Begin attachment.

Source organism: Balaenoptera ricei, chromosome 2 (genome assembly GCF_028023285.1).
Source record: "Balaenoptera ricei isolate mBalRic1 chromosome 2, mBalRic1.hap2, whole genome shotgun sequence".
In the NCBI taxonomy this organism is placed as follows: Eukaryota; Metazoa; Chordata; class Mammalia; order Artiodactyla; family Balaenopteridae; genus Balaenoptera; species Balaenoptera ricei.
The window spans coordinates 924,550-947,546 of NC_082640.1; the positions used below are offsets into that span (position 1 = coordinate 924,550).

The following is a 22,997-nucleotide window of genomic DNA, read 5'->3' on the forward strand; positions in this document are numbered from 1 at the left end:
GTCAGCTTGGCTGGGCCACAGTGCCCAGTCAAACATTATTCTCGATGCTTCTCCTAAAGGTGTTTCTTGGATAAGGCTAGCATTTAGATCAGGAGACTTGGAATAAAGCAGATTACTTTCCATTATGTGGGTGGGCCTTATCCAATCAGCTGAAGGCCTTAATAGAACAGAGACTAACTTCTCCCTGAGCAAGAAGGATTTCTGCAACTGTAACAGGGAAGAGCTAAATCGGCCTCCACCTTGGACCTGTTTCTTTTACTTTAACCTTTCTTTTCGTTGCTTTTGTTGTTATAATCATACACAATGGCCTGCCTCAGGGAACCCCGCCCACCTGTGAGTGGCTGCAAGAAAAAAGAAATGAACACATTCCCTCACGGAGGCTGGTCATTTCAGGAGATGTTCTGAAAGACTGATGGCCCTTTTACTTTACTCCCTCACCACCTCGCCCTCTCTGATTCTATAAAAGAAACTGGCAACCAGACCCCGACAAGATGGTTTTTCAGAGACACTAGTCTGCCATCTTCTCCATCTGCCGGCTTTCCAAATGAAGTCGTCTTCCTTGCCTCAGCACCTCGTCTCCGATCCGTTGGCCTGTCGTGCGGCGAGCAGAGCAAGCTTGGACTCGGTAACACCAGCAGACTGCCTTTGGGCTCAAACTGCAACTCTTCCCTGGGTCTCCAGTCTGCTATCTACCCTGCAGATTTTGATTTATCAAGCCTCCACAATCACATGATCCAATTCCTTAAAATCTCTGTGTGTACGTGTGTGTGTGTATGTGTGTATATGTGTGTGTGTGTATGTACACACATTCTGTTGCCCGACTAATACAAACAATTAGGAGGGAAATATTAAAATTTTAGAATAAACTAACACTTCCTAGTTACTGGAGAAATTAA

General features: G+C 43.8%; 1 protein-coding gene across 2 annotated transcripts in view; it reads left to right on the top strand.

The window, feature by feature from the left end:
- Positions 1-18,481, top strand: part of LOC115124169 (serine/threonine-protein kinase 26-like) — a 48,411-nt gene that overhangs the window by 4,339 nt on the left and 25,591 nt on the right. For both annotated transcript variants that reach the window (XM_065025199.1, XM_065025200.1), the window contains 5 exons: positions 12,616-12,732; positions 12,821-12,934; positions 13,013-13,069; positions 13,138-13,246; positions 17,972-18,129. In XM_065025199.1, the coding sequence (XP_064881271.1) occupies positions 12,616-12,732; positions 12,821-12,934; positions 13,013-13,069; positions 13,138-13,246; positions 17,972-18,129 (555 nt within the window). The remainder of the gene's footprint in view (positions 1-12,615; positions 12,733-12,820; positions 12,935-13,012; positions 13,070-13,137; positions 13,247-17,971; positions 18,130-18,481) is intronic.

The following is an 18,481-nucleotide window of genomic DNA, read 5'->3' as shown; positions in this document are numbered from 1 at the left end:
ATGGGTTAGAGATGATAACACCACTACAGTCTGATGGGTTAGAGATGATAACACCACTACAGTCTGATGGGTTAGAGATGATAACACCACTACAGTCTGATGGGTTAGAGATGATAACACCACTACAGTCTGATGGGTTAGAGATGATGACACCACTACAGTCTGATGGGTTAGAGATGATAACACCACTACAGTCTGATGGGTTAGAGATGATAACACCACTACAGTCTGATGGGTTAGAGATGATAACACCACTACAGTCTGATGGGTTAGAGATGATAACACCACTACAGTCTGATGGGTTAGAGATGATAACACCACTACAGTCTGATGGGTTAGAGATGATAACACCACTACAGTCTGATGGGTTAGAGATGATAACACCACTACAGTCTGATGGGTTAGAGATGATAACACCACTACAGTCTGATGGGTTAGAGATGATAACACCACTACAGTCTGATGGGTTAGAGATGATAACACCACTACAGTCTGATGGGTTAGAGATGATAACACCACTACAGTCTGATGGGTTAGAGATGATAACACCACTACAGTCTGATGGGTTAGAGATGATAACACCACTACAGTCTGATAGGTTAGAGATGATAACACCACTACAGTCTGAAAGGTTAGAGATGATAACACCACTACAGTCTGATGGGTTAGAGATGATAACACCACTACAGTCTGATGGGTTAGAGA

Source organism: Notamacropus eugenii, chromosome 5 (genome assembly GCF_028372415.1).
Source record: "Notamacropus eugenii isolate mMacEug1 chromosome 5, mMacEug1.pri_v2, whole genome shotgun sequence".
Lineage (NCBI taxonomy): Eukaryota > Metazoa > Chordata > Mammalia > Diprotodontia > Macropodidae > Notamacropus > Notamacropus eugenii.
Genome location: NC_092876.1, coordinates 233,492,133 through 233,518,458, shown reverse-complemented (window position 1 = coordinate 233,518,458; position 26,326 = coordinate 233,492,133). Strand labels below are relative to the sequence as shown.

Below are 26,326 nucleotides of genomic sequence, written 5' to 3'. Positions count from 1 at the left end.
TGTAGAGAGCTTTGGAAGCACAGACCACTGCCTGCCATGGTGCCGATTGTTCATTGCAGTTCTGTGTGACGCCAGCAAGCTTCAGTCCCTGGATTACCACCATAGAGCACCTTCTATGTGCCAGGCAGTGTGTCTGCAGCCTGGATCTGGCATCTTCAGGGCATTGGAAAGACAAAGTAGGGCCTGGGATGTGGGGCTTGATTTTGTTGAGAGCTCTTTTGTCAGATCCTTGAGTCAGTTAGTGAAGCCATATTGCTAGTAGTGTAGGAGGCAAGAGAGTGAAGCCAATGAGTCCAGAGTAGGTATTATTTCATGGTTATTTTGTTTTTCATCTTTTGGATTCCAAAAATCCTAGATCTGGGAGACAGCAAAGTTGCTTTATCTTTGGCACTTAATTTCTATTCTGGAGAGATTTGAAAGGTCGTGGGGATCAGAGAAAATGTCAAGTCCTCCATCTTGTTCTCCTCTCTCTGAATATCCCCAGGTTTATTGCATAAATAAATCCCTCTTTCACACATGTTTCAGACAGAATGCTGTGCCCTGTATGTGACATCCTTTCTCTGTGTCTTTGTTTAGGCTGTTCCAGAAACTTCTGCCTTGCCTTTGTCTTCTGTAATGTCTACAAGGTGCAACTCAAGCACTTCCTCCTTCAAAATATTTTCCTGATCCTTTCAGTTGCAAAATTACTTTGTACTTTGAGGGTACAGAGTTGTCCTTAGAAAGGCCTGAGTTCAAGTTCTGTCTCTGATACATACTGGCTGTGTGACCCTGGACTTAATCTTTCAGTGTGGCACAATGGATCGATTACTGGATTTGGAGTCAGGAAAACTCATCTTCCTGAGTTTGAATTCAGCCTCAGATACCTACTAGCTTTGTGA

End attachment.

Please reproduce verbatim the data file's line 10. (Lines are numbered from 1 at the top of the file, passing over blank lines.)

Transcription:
The following is an 18,481-nucleotide window of genomic DNA, read 5'->3' as shown; positions in this document are numbered from 1 at the left end: